Figure 1:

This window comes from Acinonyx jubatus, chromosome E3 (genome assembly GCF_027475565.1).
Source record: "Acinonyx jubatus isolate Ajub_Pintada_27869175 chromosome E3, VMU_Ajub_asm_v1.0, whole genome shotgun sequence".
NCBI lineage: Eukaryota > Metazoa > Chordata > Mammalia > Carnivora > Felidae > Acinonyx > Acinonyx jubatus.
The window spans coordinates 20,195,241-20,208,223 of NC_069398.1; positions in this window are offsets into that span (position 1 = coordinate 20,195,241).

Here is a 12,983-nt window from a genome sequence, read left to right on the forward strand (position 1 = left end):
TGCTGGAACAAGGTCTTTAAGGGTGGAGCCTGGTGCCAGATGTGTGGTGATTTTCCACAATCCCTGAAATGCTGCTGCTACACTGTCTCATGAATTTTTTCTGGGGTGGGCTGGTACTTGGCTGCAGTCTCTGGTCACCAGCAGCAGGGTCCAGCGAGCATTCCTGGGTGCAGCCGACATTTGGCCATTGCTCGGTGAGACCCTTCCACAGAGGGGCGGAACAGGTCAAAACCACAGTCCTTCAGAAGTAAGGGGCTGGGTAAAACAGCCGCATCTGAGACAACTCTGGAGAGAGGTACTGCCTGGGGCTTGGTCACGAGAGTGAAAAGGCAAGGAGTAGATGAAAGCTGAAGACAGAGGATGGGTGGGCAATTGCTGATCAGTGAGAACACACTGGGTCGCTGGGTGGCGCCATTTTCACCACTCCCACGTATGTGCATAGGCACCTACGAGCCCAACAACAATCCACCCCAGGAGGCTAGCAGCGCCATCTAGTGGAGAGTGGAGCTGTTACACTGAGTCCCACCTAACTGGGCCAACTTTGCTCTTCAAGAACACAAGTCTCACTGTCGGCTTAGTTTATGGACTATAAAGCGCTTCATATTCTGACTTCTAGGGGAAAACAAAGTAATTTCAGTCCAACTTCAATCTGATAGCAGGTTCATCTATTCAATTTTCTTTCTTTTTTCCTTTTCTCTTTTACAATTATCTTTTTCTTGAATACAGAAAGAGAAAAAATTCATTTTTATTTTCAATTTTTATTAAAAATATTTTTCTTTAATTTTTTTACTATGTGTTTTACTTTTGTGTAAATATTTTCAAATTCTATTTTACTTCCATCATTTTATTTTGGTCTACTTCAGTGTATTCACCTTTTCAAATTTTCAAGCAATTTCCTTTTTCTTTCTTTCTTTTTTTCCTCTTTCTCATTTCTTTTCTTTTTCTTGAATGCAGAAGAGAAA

When we think of topology, we normally think of objects that cannot be simply transformed into each other, such as a rubber band and a Möbius strip (top). The metallic surface of a topological insulator is different from an ordinary surface because its metallic nature is protected by certain symmetry invariants. In this sense, it cannot be simply transformed into the surface of a normal insulator. The sketches (bottom) show the electronic structure (energy versus momentum) for a “trivial” insulator (left) and a strong topological insulator (right), such as Bi_{1-x}Sb_{x}. In both cases, there are allowed electron states (black lines) introduced by the surface that lie in the bulk band gap (the bulk valence and conduction bands are indicated by the green and blue lines, respectively). In the trivial case, even a small perturbation (say, changing the chemistry of the surface) can open a gap in the surface states, but in the nontrivial case, the conducting surface states are protected. Note that in the topological insulator, the surface states are linear in momentum and meet at an odd number of points in k-space.